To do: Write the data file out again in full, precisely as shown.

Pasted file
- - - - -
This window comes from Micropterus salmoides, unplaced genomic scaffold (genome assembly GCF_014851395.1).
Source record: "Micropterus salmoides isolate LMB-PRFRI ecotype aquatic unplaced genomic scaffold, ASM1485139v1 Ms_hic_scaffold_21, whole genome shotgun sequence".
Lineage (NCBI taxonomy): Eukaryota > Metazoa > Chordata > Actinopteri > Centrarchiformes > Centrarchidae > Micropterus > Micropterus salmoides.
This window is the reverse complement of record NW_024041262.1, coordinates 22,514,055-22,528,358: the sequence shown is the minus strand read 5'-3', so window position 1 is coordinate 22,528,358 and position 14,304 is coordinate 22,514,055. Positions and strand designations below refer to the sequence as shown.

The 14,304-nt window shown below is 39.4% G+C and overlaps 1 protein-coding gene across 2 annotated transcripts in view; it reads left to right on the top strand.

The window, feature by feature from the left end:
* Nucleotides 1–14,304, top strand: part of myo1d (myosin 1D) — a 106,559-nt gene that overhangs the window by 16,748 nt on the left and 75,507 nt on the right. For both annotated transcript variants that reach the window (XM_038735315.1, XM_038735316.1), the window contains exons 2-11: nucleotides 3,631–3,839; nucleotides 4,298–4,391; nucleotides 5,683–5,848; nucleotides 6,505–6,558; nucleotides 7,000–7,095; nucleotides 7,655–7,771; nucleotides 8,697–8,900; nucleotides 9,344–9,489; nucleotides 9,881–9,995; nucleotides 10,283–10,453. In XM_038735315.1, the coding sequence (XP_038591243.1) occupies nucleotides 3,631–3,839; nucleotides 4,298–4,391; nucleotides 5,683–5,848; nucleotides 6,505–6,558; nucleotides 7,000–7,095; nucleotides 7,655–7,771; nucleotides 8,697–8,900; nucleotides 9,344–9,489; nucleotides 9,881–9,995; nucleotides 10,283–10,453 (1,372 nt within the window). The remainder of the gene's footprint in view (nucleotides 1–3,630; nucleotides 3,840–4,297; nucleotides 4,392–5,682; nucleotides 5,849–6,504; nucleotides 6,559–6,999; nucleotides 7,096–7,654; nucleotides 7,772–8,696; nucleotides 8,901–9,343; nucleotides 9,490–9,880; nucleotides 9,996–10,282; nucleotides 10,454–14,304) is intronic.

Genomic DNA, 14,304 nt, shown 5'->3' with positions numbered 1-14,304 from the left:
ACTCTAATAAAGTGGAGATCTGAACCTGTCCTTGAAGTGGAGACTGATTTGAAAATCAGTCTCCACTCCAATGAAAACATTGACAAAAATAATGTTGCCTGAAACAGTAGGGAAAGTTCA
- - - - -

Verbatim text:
This window comes from Micropterus salmoides, unplaced genomic scaffold (genome assembly GCF_014851395.1).
Source record: "Micropterus salmoides isolate LMB-PRFRI ecotype aquatic unplaced genomic scaffold, ASM1485139v1 Ms_hic_scaffold_21, whole genome shotgun sequence".
Lineage (NCBI taxonomy): Eukaryota > Metazoa > Chordata > Actinopteri > Centrarchiformes > Centrarchidae > Micropterus > Micropterus salmoides.
This window is the reverse complement of record NW_024041262.1, coordinates 22,514,055-22,528,358: the sequence shown is the minus strand read 5'-3', so window position 1 is coordinate 22,528,358 and position 14,304 is coordinate 22,514,055. Positions and strand designations below refer to the sequence as shown.

The 14,304-nt window shown below is 39.4% G+C and overlaps 1 protein-coding gene across 2 annotated transcripts in view; it reads left to right on the top strand.

The window, feature by feature from the left end:
* Nucleotides 1–14,304, top strand: part of myo1d (myosin 1D) — a 106,559-nt gene that overhangs the window by 16,748 nt on the left and 75,507 nt on the right. For both annotated transcript variants that reach the window (XM_038735315.1, XM_038735316.1), the window contains exons 2-11: nucleotides 3,631–3,839; nucleotides 4,298–4,391; nucleotides 5,683–5,848; nucleotides 6,505–6,558; nucleotides 7,000–7,095; nucleotides 7,655–7,771; nucleotides 8,697–8,900; nucleotides 9,344–9,489; nucleotides 9,881–9,995; nucleotides 10,283–10,453. In XM_038735315.1, the coding sequence (XP_038591243.1) occupies nucleotides 3,631–3,839; nucleotides 4,298–4,391; nucleotides 5,683–5,848; nucleotides 6,505–6,558; nucleotides 7,000–7,095; nucleotides 7,655–7,771; nucleotides 8,697–8,900; nucleotides 9,344–9,489; nucleotides 9,881–9,995; nucleotides 10,283–10,453 (1,372 nt within the window). The remainder of the gene's footprint in view (nucleotides 1–3,630; nucleotides 3,840–4,297; nucleotides 4,392–5,682; nucleotides 5,849–6,504; nucleotides 6,559–6,999; nucleotides 7,096–7,654; nucleotides 7,772–8,696; nucleotides 8,901–9,343; nucleotides 9,490–9,880; nucleotides 9,996–10,282; nucleotides 10,454–14,304) is intronic.

Genomic DNA, 14,304 nt, shown 5'->3' with positions numbered 1-14,304 from the left:
ACTCTAATAAAGTGGAGATCTGAACCTGTCCTTGAAGTGGAGACTGATTTGAAAATCAGTCTCCACTCCAATGAAAACATTGACAAAAATAATGTTGCCTGAAACAGTAGGGAAAGTTCA